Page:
Today’s modern theologians and evangelists try to obscure this plain doctrine of Scripture by shifting the emphasis from an infallible Word of God to an infallible Christ. They would have us believe that we would still have an infallible Christ, even if the Scripture could be proved untrue. But how would we know there is an infallible Christ if the record we have of Him were fallible? How could the Bible come to us with the truth that God is God, that He shall save His people from their sins, and infallibly lead them to glory, and then leave us with an errant account of it all—an unreliable record such as the religious socialists of the hour believe the Scriptures to be? Liberal theologians, seeing the folly of an infallible Christ in a fallible Scripture, have gone on to claim that the ultimate authority is neither Scripture, nor Christ, but the knowledge of God. They want not creeds, nor dogmas, nor the Bible, nor the Master and His teachings; they want God. It always happens: rejection of a verbally inspired, inerrant Scripture leads to the rejection of Christ. The rejection of Christ is the rejection of God. Read John 5:23, 14:6. Besides, when men say they want not dogma, but God, what do they mean by God? They themselves hardly know. Small wonder now that they go along with the “God-is-dead” fad! The god described in their vague platitudes is not the God revealed in Scripture. Nor can we perceive how the only true Almighty God can be seen to be the highest good if we do not have an infallible divine Scripture so revealing Him. 

Not to appear to deny inspiration of Scripture in every sense of the word, modern churchmen employ the sleight that inspiration has to do with the thought of Scripture, not with its words. The writers of the various books of the Bible set down the thoughts God gave them, but were under no special guidance from God as to the exact formulation of their thoughts. The religious freethinker does not wish to appear disloyal to the Scriptures, hence he professes loyalty to them, but explains that by this he does not mean loyalty to atheory about the Scriptures. (Recall Billy Graham’s statement that verbal inspiration is “only a theory.”) What these churchly liberals object to is any definite teaching of the divine character of Scripture. In reality, they do not hold any doctrine which regards the Bible as inspired. But to hypocritically pose their ostensible loyalty to Holy Writ, they state that inspiration has to do not with the very words of Scripture, but only with the thoughts, that is, in their opinion, with some of the thoughts found in Scripture. But unless the inspired penmen were so led of the Holy Spirit as to make such a choice of words as to write inerrantly, then what we have in the Bible is not an infallible revelation of God, but a mere human production necessarily imperfect in character. The thought in Scripture cannot be firm, while the words which convey the thought are wavering. If the script is vague the sense will be vague. This view of Scripture sees it as semi-truth. That will afford us no more than a semi-faith. That in turn will leave us at every page of the Book benighted with doubts. Then it can never be what it claims to be, “a lamp unto my feet and a light unto my path!”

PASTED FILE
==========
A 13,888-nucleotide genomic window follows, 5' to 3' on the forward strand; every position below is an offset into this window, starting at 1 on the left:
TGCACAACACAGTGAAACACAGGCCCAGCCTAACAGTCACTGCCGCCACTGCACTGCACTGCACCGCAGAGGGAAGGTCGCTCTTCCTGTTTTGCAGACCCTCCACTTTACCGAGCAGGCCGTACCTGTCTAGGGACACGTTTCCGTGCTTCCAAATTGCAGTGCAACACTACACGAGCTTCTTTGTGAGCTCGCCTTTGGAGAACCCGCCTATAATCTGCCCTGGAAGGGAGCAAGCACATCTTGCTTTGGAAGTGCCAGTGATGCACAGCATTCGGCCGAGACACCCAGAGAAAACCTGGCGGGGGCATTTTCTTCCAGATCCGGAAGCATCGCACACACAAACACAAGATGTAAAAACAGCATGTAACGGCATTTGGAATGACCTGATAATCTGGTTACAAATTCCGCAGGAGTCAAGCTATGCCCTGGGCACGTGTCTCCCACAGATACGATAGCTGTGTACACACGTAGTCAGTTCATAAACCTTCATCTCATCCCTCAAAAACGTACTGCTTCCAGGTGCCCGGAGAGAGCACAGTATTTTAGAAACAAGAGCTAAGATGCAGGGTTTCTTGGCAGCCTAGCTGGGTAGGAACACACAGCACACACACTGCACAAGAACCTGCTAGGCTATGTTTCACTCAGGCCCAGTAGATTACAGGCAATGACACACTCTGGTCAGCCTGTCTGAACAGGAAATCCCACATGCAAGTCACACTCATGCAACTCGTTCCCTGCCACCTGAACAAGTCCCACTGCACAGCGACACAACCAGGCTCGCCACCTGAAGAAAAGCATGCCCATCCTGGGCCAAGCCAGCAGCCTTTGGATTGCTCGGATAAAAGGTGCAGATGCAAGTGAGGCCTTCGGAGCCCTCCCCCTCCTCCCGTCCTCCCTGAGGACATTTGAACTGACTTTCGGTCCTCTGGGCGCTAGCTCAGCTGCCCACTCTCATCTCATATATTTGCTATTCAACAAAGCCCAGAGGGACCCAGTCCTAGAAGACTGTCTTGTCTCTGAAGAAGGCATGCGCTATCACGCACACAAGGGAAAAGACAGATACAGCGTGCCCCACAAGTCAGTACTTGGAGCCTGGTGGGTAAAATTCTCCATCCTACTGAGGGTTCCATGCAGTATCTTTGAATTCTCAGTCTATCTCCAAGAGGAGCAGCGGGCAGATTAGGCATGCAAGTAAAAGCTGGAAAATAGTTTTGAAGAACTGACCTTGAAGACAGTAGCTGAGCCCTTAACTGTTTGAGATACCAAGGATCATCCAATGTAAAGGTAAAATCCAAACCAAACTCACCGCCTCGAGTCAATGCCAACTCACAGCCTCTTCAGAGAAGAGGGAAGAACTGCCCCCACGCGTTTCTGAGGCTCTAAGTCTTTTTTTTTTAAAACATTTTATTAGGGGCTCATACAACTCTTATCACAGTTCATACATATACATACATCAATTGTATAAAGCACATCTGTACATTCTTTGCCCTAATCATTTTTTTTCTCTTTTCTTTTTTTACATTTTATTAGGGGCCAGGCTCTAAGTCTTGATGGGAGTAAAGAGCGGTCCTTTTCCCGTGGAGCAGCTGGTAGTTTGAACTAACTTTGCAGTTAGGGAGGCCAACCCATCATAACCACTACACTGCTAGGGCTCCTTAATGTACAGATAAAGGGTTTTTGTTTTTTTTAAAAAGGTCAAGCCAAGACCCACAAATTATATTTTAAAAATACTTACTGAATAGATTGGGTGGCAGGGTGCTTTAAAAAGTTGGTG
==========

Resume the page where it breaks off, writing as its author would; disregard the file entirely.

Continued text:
If the very words of Scripture are not inspired as well as the ideas, then we cannot be certain that in the divine canon we have the mind of the Spirit. Divine ideas could find their way into Scripture only accidentally and very corrupted, if men’s words expressing them were left to the guidance of their own minds. Furthermore, ideas cannot be conveyed as truth to the mind, except in words. No one can think a distinct and reasonable thought except in the form of a word. Inspiration of Scripture then means that, the record God has given of His revelation is inerrant and infallible as to both the thoughts and the words. The Scripture itself teaches this. ‘”Search the Scriptures, for in them ye think (and rightly—RCH) ye have eternal life.” Rebuking the liberals of His day, Christ said, ‘”Yedo err, not knowing the Scriptures,” which implies that the Scriptures are an inerring rule. Referring to the infallible authority of the Old Testament Christ said, “The Scriptures cannot be broken.” The apostles believed the Scriptures to be an infallible standard of truth. John did: ‘For these things were done that the Scripture should be fulfilled, ‘A bone of Him shall not be broken.’ And again, another Scripture saith, ‘They shall look on Him whom ‘they have pierced.'” “The holy Scriptures” alone are “able to make . . . wise unto salvation . . . All Scripture is given by inspiration of God.” What is comprehended under the classification “all Scripture”? Certainly all the books of the Old Testament, which Timothy knew from his childhood, for at that time no others had been written. But the Gospels are also Scripture, as Paul teaches in I Timothy 5:18, “For the Scripture saith . . . ‘The laborer is worthy of his reward.'” Where does Scripture say that? In the Gospel According to Luke, chapter 10, verse 7. “The Scripture saith, ‘Thou shalt not muzzle the ox that treadeth out the corn.'” Where does Scripture say that? Not only in Deuteronomy 25:4 but also in I Corinthians 9:7, 11. Peter also calls Paul’s epistles Scripture (II Peter 3:16), regards the major and minor prophets as Scripture, as well as the writings of the other apostles as Scripture (cf. II Peter 3:2 with 3:15, 16).

The battle for truth lies along the line of the true, real and verbal inspiration of Scripture. If this doctrine may now be proved to be no more than a theory, a dream, then the church’s ship of state has lost its rudder, compass and mainmast; a fundamental loss, a tragical loss of the worst kind!